With bee removed, and a full tank of fuel, the kingy pulled onto moggill road as it got dark, into heavy traffic. Up onto the western freeway, and then onto Milton rd. Then, at the traffic lights, outside the XXXX brewery, with a police car beside me, and many pedestrians walking in front, the engine overheated, blowing a big cloud of steam everywhere, out of the pipe we poked up from the bonnet. The cops just laughed as I turned on the wipers. Wipers work !
Our agreement was that if the kingy failed, the car behind would just push it off the road. I was prepared for a big shove any time. Luckily it kept running.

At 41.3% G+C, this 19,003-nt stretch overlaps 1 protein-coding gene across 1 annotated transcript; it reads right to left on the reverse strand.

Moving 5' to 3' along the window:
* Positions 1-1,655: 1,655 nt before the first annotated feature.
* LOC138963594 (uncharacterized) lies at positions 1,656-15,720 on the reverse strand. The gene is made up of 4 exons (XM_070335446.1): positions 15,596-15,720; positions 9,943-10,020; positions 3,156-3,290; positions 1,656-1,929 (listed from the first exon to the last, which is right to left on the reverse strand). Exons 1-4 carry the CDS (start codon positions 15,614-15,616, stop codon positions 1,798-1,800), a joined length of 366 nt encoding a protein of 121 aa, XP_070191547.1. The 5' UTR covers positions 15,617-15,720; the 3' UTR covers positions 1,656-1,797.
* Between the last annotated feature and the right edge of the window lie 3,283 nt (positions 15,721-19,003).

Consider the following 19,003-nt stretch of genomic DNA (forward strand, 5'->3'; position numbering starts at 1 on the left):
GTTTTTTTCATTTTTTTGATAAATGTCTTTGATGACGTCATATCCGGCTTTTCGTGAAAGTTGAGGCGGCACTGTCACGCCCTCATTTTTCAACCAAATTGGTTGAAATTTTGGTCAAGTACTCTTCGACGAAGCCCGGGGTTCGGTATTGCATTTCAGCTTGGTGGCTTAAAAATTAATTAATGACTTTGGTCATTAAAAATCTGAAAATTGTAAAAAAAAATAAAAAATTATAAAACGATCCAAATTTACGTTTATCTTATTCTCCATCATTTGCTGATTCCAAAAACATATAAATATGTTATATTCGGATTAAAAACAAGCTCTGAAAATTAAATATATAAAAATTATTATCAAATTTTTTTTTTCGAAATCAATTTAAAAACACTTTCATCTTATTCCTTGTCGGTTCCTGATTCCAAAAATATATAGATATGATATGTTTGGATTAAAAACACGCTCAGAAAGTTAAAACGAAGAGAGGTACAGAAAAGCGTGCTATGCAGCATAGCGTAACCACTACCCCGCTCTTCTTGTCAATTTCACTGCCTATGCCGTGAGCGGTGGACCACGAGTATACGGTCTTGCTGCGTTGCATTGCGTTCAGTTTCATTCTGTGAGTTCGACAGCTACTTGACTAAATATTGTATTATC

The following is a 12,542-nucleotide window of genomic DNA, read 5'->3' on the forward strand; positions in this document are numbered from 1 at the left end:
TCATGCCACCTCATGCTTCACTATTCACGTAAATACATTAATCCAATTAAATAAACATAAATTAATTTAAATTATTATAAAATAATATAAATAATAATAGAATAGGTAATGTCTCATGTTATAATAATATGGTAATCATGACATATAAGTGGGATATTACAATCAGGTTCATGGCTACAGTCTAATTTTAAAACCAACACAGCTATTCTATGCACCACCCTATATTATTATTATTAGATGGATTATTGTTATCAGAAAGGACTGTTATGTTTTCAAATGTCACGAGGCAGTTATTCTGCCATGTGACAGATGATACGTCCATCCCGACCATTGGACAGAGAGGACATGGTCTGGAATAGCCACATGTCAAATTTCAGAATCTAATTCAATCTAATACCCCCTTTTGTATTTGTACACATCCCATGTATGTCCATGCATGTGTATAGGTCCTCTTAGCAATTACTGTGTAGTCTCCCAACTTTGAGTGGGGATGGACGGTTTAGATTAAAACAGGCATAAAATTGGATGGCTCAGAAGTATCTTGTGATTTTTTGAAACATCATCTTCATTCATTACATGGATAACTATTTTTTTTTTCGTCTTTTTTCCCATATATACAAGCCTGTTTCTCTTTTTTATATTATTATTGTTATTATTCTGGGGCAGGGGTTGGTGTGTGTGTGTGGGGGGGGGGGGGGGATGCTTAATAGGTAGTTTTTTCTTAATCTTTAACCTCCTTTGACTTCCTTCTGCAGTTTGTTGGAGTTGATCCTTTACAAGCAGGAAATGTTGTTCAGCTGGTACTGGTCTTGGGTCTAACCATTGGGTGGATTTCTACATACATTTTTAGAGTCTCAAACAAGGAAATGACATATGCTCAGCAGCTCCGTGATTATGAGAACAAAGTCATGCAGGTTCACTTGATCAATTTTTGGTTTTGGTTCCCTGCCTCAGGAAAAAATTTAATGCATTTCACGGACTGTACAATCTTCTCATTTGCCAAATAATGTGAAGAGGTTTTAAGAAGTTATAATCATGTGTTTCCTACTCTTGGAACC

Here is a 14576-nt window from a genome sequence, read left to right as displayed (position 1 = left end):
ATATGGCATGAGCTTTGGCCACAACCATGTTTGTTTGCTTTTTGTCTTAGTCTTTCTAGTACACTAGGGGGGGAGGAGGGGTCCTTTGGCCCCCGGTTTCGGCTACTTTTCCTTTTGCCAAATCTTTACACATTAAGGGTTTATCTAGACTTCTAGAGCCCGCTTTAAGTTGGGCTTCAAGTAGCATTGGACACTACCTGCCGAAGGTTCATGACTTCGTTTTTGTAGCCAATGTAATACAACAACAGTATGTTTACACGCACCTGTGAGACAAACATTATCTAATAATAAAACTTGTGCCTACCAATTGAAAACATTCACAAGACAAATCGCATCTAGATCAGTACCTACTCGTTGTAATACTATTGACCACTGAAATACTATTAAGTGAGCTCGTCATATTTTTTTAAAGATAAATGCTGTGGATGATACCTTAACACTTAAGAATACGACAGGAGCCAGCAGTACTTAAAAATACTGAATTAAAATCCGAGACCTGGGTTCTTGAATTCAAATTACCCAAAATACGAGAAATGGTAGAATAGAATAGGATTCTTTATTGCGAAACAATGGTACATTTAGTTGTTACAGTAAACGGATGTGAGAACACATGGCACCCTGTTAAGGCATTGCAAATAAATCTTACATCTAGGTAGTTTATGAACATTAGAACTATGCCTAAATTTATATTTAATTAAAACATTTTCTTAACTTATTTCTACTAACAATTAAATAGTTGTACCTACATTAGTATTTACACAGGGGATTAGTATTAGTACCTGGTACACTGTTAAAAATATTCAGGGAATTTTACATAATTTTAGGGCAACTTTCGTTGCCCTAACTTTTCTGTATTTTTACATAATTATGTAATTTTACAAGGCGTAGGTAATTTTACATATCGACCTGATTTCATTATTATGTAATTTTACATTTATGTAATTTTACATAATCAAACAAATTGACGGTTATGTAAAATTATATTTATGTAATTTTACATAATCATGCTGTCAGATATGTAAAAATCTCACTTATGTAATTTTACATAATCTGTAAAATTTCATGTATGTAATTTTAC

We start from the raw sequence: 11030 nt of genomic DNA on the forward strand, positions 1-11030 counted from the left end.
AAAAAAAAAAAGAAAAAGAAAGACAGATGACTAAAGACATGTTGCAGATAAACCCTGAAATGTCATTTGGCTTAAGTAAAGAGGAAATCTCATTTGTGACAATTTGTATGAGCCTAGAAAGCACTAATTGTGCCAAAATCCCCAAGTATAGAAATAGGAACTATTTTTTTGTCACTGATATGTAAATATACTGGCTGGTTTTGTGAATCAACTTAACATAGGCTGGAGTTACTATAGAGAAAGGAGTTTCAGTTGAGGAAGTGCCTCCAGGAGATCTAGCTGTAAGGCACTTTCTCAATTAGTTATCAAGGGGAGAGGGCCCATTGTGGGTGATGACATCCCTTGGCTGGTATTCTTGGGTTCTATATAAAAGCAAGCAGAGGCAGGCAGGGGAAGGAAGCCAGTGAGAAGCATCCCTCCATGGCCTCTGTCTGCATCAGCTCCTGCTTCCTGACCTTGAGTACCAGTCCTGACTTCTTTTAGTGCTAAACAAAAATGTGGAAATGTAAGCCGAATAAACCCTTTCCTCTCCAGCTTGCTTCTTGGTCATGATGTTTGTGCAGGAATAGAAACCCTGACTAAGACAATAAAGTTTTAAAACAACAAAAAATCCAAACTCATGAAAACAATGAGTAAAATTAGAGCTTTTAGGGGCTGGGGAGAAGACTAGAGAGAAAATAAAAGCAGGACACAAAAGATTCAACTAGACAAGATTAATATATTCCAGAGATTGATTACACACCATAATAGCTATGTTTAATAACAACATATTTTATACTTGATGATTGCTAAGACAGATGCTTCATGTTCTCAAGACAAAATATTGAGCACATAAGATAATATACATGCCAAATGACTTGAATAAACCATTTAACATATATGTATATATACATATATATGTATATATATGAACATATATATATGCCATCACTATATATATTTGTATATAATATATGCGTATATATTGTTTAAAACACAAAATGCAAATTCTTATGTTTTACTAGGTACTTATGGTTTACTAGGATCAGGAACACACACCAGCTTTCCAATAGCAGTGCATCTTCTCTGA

We pulled into Milton rd maccas, and ate some sugar/ fat /wheat, while the engine cooled. It was now around 6.30pm and we removed the thermostat, flushed the coolant, and retarded the timing. Off we go again, but with the timing retarded, we could only do 50kph max. Things went well to Aspley. We pulled up and advanced the timing, so now the kingy would do 80kph, but not want to go either faster or slower. So, 80 it was, all the way to Bundy. I nearly froze though, as it was winter and the heater did not work and the vents would not close. I taped up the external vent holes, but still it leaked cold air. But, as it turns out, the seller was accurate, it WAS capable of the trip. ( even if he did lie about the fuel, the mice, the fanbelt, the dizzy the overheating and the bee)